Behind the Lyrics: Joy Division’s ‘She’s Lost Control’

Behind the Lyrics: Joy Division’s ‘She’s Lost Control’

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Joy Division, 1979. Photo by Rob Verhorst/Redferns/Getty Images.

We’re delving into the story behind Joy Division’s She’s Lost Control, from their genre-defining 1979 debut LP, Unknown Pleasures. 

While the members of Joy Division may have been inspired to start a band after attending a Sex Pistols concert in 1976, their sound was quite the opposite of the nihilistic three-chord thrashes of their punk peers. Led by the pensive lyrics of singer Ian Curtis, they forged a post-punk sound that was controlled and crafted, and far more foreboding for it.

At first, She’s Lost Control seems to depict a woman’s wild lifestyle spinning out of control, however, the real story was one closer to Curtis’ heart. The lyrics were inspired by his encounter with a young woman who he met while working as an Assistant Disablement Resettlement Officer in Manchester. The woman suffered from epilepsy and often had seizures whenever she came to the exchange, greatly disturbing Curtis. When she ceased attending her appointments at the centre, he initially assumed she had found a job, but later found out she had died in her sleep as a result of an epileptic seizure.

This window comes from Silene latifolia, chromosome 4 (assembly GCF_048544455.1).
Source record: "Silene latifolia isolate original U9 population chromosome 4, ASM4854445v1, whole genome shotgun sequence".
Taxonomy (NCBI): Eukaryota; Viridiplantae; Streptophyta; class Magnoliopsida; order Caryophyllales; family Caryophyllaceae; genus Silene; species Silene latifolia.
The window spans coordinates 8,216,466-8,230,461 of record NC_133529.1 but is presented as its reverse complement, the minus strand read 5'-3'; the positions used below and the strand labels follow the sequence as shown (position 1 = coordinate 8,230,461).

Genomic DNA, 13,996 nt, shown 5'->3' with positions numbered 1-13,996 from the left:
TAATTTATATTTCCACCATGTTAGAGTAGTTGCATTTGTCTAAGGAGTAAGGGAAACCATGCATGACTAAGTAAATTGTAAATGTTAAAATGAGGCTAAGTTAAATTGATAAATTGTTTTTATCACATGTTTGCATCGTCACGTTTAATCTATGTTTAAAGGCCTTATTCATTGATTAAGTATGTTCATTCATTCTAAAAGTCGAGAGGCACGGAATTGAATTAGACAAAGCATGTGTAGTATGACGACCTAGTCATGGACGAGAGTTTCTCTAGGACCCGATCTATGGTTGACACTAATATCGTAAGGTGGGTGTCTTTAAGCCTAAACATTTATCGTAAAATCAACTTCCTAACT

Curtis perhaps considered this a chilling premonition when, soon after, he himself was diagnosed with epilepsy; developing a paralyzing fear of dying in his sleep in the same way. 

The deep, echoing vocals, unyielding mechanical drums and clipped, chugging guitar riff mirror that sense of impending doom, while the hypnotic melody of Peter Hook’s descending bassline delivers a dreamy atmosphere, feeling much like a vision of another’s nightmare. When Curtis performed the song, his wild dancing seemed to take on the appearance of a man literally out of control, only adding another layer of panic to the song.

Watch Joy Division deliver a menacing rendition, live on the BBC’s Something Else Show in October 1979.

Joy Division | She's Lost Control [Something Else Show, 1979] 


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